Warning: Missing argument 2 for wpdb::prepare(), called in /home/content/33/6842433/html/wp-content/plugins/category-icons/category_icons.php on line 1068 and defined in /home/content/33/6842433/html/wp-includes/wp-db.php on line 1199
Holiday » Mashareeb

Subscribe to RSS feed

Apr
25


Warning: Missing argument 2 for wpdb::prepare(), called in /home/content/33/6842433/html/wp-content/plugins/category-icons/category_icons.php on line 1449 and defined in /home/content/33/6842433/html/wp-includes/wp-db.php on line 1199

Sham El Nessim 2011

Today we celebrate a purely Egyptian holiday that does not sepereate people based on beliefs, a day that unites us all and reminds us of our culture, our heritage and our history.

Sham El Nessim can be traced back to 2700 B.C., a holiday that Ancient Egyptians used to celebrate.

Here’s a small excerpt from Wikipedia explaining the origin of  this ancient holiday:

The name of the holiday is derived from the Egyptian name of the Harvest Season, known as Shemu, which means a day ofcreation. According to annals written by Plutarch during the 1st century AD, the Ancient Egyptians used to offer salted fish, lettuce, and onions to their deities on this day.

The former chairman of the Antiquities Authority, explains that:

The spring festival coincided with the vernal equinox and the ancients imagined that that day represented the beginning of creation. The date of Sham ennesim was not fixed. Rather, it was announced every year on the night before the feast at the foot of the Great Pyramid. The feast of Shemu, means “renewal of life”. The Ancient Egyptians first celebrated the feast of Shemu in 2700 BC, towards the end of the 3rd Dynasty.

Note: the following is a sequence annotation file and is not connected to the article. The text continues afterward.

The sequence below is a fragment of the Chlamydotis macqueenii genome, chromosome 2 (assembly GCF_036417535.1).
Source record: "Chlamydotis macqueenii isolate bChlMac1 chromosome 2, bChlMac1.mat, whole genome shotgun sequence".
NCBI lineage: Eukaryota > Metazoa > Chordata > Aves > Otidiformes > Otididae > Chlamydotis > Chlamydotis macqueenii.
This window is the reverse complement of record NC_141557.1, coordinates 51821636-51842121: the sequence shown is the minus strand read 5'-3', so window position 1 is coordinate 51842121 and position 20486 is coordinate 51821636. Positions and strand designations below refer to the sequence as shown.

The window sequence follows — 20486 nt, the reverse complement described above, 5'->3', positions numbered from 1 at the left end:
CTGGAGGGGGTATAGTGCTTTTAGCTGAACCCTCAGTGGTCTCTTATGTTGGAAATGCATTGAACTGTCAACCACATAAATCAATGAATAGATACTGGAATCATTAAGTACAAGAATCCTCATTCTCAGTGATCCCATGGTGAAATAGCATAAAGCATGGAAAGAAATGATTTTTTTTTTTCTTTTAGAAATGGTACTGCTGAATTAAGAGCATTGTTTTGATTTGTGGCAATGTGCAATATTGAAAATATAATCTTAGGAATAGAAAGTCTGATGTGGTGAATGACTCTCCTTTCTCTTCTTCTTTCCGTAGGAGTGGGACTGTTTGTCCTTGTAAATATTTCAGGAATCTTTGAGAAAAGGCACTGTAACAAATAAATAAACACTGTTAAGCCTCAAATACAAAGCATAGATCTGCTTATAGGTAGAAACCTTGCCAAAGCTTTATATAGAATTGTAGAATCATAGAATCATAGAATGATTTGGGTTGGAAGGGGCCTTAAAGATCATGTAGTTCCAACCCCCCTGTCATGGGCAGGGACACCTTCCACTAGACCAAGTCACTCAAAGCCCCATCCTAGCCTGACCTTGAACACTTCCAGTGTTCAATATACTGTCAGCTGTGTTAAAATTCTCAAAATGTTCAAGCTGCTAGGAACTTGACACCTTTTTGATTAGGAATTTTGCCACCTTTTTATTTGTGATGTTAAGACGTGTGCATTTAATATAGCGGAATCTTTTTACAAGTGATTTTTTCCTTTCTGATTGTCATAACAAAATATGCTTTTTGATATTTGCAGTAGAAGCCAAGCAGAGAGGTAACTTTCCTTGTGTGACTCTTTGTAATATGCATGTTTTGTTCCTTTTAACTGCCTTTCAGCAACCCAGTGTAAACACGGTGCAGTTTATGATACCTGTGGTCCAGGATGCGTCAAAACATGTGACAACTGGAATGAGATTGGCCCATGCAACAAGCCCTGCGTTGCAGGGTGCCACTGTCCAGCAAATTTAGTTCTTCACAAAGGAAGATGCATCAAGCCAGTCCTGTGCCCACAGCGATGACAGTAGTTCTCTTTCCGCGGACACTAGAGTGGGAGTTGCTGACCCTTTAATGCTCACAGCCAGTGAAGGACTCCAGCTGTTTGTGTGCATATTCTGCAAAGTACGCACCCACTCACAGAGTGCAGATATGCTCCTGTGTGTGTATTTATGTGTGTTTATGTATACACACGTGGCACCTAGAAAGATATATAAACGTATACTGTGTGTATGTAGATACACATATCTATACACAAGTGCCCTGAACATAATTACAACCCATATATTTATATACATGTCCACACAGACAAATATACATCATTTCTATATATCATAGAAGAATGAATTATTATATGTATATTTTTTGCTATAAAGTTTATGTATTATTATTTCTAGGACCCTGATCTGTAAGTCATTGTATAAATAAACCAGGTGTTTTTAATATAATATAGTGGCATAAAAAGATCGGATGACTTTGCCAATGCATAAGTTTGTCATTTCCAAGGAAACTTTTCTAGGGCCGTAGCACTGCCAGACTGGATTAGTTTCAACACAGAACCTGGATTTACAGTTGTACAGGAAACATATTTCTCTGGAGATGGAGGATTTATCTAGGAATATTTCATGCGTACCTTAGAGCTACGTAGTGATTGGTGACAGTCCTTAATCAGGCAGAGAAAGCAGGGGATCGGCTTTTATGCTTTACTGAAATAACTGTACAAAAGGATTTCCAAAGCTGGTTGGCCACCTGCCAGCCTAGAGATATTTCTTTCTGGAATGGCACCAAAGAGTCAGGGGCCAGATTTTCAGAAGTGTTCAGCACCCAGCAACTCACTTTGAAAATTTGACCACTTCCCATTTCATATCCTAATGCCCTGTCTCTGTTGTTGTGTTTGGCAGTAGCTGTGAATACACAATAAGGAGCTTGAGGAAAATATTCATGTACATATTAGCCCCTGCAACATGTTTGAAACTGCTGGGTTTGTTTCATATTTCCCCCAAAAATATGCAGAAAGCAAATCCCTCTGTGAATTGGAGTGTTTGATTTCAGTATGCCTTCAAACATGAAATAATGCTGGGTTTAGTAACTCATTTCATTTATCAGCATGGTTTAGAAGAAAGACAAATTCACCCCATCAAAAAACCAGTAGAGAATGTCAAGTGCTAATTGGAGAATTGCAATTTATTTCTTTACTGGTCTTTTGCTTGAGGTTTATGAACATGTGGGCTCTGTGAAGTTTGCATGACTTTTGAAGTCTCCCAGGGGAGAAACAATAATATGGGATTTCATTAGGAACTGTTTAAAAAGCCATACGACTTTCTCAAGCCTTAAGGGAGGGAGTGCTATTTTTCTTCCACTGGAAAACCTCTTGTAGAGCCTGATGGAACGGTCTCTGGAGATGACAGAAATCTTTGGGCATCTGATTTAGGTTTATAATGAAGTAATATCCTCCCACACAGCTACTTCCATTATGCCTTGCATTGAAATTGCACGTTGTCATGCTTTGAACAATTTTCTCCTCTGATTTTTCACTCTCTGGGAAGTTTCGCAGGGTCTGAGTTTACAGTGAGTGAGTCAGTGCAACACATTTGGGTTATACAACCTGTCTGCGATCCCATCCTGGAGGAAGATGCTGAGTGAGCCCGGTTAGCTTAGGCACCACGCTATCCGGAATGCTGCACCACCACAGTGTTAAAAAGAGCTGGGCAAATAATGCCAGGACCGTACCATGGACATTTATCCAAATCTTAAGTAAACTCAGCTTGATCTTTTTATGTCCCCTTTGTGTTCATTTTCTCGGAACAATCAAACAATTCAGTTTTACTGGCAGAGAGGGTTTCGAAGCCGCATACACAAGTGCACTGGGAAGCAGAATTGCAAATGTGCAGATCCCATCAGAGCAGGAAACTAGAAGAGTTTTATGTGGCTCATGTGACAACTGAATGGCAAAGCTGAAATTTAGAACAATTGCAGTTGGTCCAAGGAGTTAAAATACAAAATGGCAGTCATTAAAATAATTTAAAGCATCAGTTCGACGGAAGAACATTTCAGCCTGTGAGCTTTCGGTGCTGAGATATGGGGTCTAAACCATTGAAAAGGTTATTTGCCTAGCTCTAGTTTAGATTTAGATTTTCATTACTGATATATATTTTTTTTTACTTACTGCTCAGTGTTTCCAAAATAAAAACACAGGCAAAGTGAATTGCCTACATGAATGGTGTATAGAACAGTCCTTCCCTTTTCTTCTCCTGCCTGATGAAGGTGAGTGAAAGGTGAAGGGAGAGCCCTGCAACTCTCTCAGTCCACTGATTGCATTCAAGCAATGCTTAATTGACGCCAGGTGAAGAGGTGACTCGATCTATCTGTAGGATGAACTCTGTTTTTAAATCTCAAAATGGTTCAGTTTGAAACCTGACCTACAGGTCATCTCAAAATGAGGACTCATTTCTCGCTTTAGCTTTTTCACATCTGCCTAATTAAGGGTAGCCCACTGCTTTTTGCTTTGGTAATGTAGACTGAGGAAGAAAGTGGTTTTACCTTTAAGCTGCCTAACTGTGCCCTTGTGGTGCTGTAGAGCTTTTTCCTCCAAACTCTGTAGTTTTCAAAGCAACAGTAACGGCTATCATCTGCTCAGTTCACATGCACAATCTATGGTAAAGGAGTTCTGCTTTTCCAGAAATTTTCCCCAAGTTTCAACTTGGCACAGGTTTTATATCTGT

In his book, Manners and Customs of the Modern EgyptiansEdward William Lane wrote in 1834:

A custom termed ‘Shemm en-Nessem‘ (or the Smelling of the Zephyr) is observed on the first day of the Khamaseen. Early in the morning of this day, many persons, especially women, break an onion, and smell it; and in the course of the forenoon many of the citizens of Cairo ride or walk a little way into the country, or go in boats, generally northward, to take the air, or, as they term it, smell the air, which on that day they believe to have a wonderfully beneficial effect. The greater number dine in the country or on the river. This year they were treated with a violent hot wind, accompanied by clouds of dust, instead of the neseem; but considerable numbers, notwithstanding, went out to ‘smell’ it.

We hope everybody enjoys a very joyful and wonderful day, this would be the best opportunity to celebrate a new dawn for Egypt.

كل عام والمصريين بخير

source: Sham El Nessim Wikipedia Page


Warning: Missing argument 2 for wpdb::prepare(), called in /home/content/33/6842433/html/wp-content/plugins/category-icons/category_icons.php on line 1449 and defined in /home/content/33/6842433/html/wp-includes/wp-db.php on line 1199
Uses wordpress plugins developed by www.wpdevelop.com